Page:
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Performing a Camera Test


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#1 Jimmy Ren

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Posted 05 September 2006 - 06:05 PM

Hi. I recently purchased an Eclair ACL2 and an Ang lens off of eBay and I was wondering what's the best way to test a camera and lense. Is there a standard, comprehensive test that I should perform that would check for most major issues (focus, registration, viewfinder alignment, etc)? Or should I just start shooting random things in as many different settings as possible? Thanks.
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#2 Will Montgomery

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Posted 05 September 2006 - 06:09 PM

Here's something I whipped up in Illustrator, but there are probably official ones out there for purchase.

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  • Focus_Test_1.jpg

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#3 Charles MacDonald

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Posted 05 September 2006 - 09:42 PM

Is there a standard, comprehensive test that I should perform that would check for most major issues (focus, registration, viewfinder alignment, etc)? Or should I just start shooting random things in as many different settings as possible? Thanks.


You can make up tests for each issue you wnat to check, The Clasic test for steadyness and registration to to use a chart like the one that has been posted, shoot a short shot - 10-15 feet, rewind the film in the dark and shoot again, with the camera moved an inch down and an inch to the side. (with the camera clamped, carfully focued and absoutly looking stright at the chart. Whne projected the image should not have any movemnet between the two images. You can actually project your test negative for this sort of test. as well as looking under the microsocope.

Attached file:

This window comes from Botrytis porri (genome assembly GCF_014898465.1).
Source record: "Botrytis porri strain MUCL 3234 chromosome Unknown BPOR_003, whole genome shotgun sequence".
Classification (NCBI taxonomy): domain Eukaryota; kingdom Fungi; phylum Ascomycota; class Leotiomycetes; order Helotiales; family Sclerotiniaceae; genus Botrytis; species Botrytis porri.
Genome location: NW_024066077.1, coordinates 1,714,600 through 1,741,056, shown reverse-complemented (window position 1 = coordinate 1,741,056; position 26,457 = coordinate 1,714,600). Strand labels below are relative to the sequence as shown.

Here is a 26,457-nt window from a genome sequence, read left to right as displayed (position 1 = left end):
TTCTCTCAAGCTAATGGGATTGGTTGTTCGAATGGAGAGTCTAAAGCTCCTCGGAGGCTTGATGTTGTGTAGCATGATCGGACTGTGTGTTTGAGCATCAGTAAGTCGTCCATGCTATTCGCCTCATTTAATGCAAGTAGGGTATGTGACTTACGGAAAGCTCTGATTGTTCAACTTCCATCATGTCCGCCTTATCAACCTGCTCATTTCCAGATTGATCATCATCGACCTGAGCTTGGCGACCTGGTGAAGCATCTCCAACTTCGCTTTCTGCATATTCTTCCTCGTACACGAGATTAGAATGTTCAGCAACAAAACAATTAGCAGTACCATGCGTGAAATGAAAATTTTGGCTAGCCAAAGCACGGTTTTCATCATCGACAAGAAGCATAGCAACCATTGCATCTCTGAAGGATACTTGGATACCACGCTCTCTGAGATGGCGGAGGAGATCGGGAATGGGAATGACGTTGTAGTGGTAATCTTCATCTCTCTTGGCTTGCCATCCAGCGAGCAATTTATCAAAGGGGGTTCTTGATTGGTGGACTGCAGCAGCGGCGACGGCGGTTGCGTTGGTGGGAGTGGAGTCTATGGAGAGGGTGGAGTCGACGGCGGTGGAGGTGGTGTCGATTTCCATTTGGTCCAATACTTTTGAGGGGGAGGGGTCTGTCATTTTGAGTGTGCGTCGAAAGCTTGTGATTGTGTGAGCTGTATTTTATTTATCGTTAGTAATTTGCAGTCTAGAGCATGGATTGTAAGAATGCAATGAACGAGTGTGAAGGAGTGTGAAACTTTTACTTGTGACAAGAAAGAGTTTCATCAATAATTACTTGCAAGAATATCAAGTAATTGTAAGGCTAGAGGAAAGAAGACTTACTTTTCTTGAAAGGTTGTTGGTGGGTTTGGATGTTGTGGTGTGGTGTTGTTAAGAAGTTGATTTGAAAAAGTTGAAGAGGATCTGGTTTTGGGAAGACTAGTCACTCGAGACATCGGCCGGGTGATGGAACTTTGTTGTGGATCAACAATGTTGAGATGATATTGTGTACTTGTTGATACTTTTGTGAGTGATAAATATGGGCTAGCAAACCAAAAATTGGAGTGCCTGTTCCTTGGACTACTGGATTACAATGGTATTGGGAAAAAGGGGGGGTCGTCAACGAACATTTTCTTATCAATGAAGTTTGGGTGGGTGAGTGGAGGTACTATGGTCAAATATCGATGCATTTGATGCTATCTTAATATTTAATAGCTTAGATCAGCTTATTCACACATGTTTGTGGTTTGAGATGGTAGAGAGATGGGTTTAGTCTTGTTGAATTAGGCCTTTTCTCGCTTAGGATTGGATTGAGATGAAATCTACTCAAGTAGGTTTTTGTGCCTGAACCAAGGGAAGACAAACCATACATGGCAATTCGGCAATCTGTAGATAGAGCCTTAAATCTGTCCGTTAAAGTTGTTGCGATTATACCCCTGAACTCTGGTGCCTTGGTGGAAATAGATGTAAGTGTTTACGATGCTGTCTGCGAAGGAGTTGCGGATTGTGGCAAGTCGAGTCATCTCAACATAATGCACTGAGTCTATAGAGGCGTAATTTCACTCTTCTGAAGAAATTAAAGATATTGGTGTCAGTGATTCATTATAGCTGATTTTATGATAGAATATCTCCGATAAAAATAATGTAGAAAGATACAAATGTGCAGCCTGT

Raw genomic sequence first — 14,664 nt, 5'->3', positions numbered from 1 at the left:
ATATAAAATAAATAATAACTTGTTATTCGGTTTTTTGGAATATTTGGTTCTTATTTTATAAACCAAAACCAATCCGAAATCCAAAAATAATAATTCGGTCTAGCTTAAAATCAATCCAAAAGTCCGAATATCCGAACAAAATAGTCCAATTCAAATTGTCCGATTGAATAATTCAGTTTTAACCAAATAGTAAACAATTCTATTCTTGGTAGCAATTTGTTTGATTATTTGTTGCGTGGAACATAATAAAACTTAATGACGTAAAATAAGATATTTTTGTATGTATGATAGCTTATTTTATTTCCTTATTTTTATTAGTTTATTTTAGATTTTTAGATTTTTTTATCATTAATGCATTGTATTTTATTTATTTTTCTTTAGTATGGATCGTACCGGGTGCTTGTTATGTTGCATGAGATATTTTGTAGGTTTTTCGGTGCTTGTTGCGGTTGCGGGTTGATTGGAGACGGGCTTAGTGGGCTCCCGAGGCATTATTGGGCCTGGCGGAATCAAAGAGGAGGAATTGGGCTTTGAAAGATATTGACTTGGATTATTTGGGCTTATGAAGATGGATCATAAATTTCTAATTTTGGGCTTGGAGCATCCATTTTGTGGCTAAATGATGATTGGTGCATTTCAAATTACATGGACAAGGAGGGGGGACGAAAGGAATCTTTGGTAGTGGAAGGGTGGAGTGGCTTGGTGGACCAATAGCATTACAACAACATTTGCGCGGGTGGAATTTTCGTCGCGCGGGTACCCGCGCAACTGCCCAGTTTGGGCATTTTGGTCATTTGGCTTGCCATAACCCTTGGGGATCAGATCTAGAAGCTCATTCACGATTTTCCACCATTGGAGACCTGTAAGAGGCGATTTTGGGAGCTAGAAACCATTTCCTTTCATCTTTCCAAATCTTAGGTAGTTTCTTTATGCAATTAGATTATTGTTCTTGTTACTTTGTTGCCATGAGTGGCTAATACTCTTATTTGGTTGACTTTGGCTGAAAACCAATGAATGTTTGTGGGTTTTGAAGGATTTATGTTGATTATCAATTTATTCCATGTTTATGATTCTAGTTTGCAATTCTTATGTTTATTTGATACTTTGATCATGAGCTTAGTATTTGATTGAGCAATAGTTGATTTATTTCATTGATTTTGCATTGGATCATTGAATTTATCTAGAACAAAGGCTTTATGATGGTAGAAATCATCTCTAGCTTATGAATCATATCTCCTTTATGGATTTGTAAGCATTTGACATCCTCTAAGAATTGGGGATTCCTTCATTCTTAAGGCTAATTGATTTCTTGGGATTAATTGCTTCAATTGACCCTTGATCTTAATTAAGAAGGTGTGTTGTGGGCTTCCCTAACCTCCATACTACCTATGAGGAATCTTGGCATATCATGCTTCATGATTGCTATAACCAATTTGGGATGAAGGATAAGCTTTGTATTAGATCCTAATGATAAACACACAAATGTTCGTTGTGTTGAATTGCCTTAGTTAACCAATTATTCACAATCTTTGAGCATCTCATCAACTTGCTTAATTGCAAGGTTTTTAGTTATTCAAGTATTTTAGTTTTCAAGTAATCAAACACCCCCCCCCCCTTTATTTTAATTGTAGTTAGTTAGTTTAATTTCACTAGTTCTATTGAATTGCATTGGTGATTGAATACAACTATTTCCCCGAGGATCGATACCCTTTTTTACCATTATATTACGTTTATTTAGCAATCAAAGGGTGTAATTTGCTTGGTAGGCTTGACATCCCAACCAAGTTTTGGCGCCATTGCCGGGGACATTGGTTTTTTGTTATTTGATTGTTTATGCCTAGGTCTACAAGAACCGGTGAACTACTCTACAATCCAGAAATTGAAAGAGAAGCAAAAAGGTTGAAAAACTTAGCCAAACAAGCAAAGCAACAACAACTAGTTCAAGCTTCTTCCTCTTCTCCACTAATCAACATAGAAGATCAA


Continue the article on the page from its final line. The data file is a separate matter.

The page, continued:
Focus is checked with a chart like the USAF 1951 resoultion chart. try both foucsung by eye, and by careful measurement and checking the markings - slate both tests, and look at the negative under the microscope. center and edge.

Some short sceens in you backyard to see if it starts and stops Ok. (No unexpected flashes) Some shots of a distant tv tower to check infinity focus. Leave it out in the sunshine to see if it leaks light.

I am sure others have their favorites ..
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#4 Thanasis Diamantopoulos

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Posted 07 September 2006 - 03:34 PM

Hi except of the lense test you must test the door and the magazin for film scratchind the batteries and cameras motor if running properly you must shoot at least 60 sec of film .
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#5 Hans Engstrom

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Posted 11 September 2006 - 01:42 PM

I like to perform the steadyness and registration test shooting a checked paper centering where the lines cross, rewind move the camera centering a blank spot. You should underexpose by one stop when doing this test.
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#6 Tim Carroll

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Posted 11 September 2006 - 01:50 PM

Good point about the underexposing by one stop, something that sometimes folks overlook.

I do two separate tests. For the registration test I shoot a very fine grid pattern with a center cross hair, and I lay one exposure right on top of the other exposure. That way I can inspect each frame with a high powered magnifier and spot any variation in the fine grid pattern and any drift at all.